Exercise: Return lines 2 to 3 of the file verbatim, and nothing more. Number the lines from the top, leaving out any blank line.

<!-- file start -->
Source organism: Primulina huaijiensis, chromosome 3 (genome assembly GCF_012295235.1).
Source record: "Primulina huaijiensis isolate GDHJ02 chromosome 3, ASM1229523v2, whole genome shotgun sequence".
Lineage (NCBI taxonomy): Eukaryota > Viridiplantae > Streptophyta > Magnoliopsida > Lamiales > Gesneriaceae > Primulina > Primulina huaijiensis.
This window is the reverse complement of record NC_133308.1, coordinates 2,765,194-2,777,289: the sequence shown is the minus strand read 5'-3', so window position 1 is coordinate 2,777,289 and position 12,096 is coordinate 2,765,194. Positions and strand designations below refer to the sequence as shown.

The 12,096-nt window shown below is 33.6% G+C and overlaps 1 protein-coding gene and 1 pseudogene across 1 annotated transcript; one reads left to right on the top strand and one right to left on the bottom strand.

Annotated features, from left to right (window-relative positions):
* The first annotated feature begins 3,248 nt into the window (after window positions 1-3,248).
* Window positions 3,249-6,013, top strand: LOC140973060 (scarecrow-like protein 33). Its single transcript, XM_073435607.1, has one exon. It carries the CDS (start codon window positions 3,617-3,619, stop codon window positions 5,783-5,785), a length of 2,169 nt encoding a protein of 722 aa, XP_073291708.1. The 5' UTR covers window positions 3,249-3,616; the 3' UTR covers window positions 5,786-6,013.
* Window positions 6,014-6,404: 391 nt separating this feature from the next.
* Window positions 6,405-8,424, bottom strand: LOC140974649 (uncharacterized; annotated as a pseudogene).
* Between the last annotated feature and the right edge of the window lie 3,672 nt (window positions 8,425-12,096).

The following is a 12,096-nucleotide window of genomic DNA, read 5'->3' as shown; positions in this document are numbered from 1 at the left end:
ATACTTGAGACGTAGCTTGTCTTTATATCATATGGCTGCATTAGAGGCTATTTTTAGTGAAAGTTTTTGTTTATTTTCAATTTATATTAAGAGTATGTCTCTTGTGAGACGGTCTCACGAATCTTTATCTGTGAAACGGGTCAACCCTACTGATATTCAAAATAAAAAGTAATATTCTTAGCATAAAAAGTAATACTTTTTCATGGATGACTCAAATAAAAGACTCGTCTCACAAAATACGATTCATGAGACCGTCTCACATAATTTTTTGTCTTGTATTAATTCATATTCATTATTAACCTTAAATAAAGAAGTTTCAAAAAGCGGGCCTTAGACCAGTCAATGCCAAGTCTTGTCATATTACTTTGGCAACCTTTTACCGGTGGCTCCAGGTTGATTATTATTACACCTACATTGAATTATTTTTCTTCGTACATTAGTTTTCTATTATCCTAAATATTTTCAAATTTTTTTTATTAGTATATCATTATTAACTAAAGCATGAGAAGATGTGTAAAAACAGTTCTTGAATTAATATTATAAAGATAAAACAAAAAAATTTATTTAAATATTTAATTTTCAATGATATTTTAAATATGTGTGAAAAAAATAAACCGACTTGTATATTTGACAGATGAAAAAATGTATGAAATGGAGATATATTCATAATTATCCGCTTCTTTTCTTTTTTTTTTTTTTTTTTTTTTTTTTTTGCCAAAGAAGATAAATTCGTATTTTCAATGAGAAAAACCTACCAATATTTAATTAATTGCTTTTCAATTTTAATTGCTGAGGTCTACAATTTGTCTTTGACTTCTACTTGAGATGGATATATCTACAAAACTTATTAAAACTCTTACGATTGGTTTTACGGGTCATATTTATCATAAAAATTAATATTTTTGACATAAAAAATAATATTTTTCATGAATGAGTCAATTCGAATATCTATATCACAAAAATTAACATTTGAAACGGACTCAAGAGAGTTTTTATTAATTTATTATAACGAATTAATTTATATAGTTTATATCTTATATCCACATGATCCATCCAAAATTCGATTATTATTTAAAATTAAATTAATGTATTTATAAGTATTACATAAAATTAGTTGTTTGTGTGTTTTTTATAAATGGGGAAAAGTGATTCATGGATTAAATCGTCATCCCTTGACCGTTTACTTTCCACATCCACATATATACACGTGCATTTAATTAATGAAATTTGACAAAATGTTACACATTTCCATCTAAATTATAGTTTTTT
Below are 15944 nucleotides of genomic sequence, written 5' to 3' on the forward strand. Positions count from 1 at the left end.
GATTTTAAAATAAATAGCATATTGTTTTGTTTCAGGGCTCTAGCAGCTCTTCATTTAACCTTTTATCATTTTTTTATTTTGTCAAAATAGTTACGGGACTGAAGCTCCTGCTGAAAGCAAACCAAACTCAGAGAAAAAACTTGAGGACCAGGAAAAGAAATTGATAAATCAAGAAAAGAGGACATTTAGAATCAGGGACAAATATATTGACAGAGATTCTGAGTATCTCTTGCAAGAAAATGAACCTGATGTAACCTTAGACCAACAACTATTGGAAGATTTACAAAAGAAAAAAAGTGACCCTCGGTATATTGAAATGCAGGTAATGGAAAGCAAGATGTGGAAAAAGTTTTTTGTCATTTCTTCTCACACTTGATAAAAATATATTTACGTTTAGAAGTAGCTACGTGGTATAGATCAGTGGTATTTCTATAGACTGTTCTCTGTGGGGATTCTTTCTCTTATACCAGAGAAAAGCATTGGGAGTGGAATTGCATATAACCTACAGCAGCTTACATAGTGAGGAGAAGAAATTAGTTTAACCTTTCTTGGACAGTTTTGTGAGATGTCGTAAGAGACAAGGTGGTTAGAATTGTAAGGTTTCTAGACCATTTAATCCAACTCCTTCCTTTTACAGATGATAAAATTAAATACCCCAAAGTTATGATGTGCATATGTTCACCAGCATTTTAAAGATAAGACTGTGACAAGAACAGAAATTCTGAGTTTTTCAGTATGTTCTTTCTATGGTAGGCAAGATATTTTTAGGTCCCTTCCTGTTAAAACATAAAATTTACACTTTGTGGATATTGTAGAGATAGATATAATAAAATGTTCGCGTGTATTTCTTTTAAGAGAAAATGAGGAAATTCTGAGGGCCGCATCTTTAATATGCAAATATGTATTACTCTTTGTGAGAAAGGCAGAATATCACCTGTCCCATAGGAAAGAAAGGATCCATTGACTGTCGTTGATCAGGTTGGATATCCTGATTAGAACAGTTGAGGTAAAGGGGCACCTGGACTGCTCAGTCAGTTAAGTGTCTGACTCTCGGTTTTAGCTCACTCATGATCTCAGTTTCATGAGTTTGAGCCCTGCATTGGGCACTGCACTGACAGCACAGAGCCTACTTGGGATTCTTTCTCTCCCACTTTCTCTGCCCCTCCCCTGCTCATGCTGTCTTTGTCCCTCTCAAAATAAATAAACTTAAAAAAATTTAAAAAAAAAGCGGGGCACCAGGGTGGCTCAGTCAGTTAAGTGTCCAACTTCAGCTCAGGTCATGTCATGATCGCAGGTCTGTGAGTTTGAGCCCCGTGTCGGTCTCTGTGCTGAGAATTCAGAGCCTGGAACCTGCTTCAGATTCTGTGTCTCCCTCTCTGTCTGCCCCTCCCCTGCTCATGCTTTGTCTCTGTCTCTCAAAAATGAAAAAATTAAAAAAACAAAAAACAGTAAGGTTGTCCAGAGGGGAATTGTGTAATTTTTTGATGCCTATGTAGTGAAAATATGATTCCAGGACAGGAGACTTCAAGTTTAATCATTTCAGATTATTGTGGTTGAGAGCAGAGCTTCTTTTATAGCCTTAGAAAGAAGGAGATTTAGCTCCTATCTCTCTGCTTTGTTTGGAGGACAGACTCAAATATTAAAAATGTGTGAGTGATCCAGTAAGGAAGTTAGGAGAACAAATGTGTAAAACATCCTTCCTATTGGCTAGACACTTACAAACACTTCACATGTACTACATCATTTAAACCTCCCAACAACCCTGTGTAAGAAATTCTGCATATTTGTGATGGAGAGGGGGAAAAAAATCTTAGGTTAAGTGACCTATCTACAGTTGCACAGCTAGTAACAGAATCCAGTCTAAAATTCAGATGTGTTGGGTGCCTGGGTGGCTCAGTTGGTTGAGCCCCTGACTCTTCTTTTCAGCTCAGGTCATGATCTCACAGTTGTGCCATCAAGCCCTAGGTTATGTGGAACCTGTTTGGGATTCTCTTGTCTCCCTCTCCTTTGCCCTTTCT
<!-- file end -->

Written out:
Source record: "Primulina huaijiensis isolate GDHJ02 chromosome 3, ASM1229523v2, whole genome shotgun sequence".
Lineage (NCBI taxonomy): Eukaryota > Viridiplantae > Streptophyta > Magnoliopsida > Lamiales > Gesneriaceae > Primulina > Primulina huaijiensis.